Bridgeman Art Library v. Corel Corp., 36 F. Supp. 2d 191, was a decision by the United States District Court for the Southern District of New York, which ruled that exact photographic copies of public domain images could not be protected by copyright in the United States because the copies lack originality. Even though accurate reproductions might require a great deal of skill, experience and effort, the key element to determine whether a work is copyrightable under US law is originality.

In regards to copyright on religious works, it is not always clear who the rightholder is. Under the provisions of the Berne Convention, copyright is granted to the author on creation of the work. Several religions claim that all or some of their works were authored by their god or gods.

Copyright Clause Clause of the U.S. constitution allowing intellectual property protection

The Copyright Clause describes an enumerated power listed in the United States Constitution.

Limitations and exceptions to copyright are provisions, in local copyright law or Berne Convention, which allow for copyrighted works to be used without a license from the copyright owner.

The copyright law of the United States grants monopoly protection for "original works of authorship". With the stated purpose to promote art and culture, copyright law assigns a set of exclusive rights to authors: to make and sell copies of their works, to create derivative works, and to perform or display their works publicly. These exclusive rights are subject to a time limit, and generally expire 70 years after the author's death. In the United States, any work published before January 1, 1925, is generally considered public domain.

<i>Interlego AG v Tyco Industries Inc</i> Case in copyright law

Interlego AG v Tyco Industries Inc was a case in copyright law that originated in Hong Kong that eventually went before the Judicial Committee of the Privy Council in the United Kingdom.

Authorship and ownership in copyright law in Canada is an important and complex topic which lies at the nexus between Canada's Copyright Act, an important body of case law, and a number of compelling policy motives. Analysis of Authorship and ownership of copyrightable works in Canada can proceed by examination of the rules determining the initial allocation of copyrights, rules governing subsequent changes in ownership, and finally rules governing complex works such as compilations.

<i>Atari Games Corp. v. Oman</i>

Atari Games Corp. v. Oman is an appeal of a court case concerning whether a video game with very simple graphical and audio elements may be copyrighted. Breakout is a paddle and ball video game created by the plaintiff, Atari Games Corporation, initially released in 1976. Eleven years later, in 1987, the plaintiff sought registration for the work with the US Copyright Office. On February 13, 1987, and again on May 22, 1987, Register of Copyrights Ralph Oman refused to register the work because it "did not contain at least a minimum amount of original pictorial or graphic authorship, or authorship in sounds". Atari challenged Oman's decision not to award the game copyright protection.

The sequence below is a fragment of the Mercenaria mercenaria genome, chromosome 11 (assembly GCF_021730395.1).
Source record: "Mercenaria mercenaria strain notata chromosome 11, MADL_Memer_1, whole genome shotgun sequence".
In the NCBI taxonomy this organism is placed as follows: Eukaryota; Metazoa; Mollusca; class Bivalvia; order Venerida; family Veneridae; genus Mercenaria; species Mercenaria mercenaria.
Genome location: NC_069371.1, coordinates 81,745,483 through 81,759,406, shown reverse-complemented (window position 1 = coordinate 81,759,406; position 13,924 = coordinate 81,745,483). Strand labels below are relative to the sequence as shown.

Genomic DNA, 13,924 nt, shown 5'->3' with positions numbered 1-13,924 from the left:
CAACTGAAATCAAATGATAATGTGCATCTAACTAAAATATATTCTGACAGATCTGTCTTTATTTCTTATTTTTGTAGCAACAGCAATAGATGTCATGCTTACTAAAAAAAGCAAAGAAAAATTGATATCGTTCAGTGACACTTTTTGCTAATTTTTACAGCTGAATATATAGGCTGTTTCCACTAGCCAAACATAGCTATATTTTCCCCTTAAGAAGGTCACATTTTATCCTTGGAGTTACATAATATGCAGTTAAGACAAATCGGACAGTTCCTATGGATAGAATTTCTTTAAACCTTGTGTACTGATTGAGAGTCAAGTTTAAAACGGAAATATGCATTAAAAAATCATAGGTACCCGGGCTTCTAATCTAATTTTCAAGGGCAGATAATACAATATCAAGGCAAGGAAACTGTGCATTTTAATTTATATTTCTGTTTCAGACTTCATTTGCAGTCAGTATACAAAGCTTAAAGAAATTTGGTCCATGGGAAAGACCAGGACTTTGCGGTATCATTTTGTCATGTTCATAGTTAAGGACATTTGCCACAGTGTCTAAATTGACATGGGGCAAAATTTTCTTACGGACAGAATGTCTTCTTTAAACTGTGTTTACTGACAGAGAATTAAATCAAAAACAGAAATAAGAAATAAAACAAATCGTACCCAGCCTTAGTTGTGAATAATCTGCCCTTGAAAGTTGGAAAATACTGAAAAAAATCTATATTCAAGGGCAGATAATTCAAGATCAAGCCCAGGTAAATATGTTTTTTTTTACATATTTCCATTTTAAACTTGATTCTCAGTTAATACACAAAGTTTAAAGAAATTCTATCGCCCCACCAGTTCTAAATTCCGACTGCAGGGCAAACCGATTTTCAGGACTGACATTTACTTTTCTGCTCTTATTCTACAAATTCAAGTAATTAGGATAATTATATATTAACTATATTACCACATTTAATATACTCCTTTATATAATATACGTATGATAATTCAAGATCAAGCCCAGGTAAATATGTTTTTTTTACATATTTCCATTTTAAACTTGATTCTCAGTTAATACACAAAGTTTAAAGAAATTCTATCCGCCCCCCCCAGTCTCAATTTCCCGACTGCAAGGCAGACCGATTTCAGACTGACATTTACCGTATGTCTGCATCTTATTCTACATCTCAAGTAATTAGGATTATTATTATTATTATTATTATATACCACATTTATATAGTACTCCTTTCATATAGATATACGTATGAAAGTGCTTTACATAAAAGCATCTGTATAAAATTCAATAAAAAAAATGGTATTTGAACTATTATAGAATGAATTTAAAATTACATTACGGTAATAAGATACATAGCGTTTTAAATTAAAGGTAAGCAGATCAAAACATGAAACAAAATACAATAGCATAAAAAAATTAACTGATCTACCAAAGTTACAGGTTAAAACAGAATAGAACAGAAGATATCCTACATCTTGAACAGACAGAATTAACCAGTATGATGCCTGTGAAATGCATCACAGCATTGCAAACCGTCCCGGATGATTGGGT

Monkey selfie copyright dispute Selfies by Celebes crested macaques

The monkey selfie copyright dispute is a series of disputes about the copyright status of selfies taken by Celebes crested macaques using equipment belonging to the British nature photographer David Slater. The disputes involve Wikimedia Commons and the blog Techdirt, which have hosted the images following their publication in newspapers in July 2011 over Slater's objections that he holds the copyright, and People for the Ethical Treatment of Animals (PETA), who have argued that the macaque should be assigned the copyright.

Copyright in compilation is a facet of copyright law that may provide copyright protection to a compilation of material, irrespective of copyright in the underlying material.

Copyright is a protection of intellectual property that give exclusive right to the author(s) of a creative work. A video game may be protected as a creative work. Whether or not a work is copyrighted, and the duration of the copyright may differ between countries, and may also be limited by country specific exceptions, like the fair use doctrine in the United States.

The labor theory of copyright, also known as the natural rights theory, is one of the most prominent theories of copyright, among others like the personality theory and the incentive/welfare theory. According to the labor theory, an individual has a right to the product of their labor, whether physical or intellectual. It is based on the John Locke's labor theory of property which says that persons are entitled to the fruits of their own labor, and by extension, intellectual property can be viewed as the fruits of an individual's mental labor. While the Lockean theory was originally intended for conventional forms of property, it can be extended to justify intellectual property in general and copyright in particular if we view an owner's claim to traditional forms of property as being analogous to an author's claims over their intellectual property.


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Further reading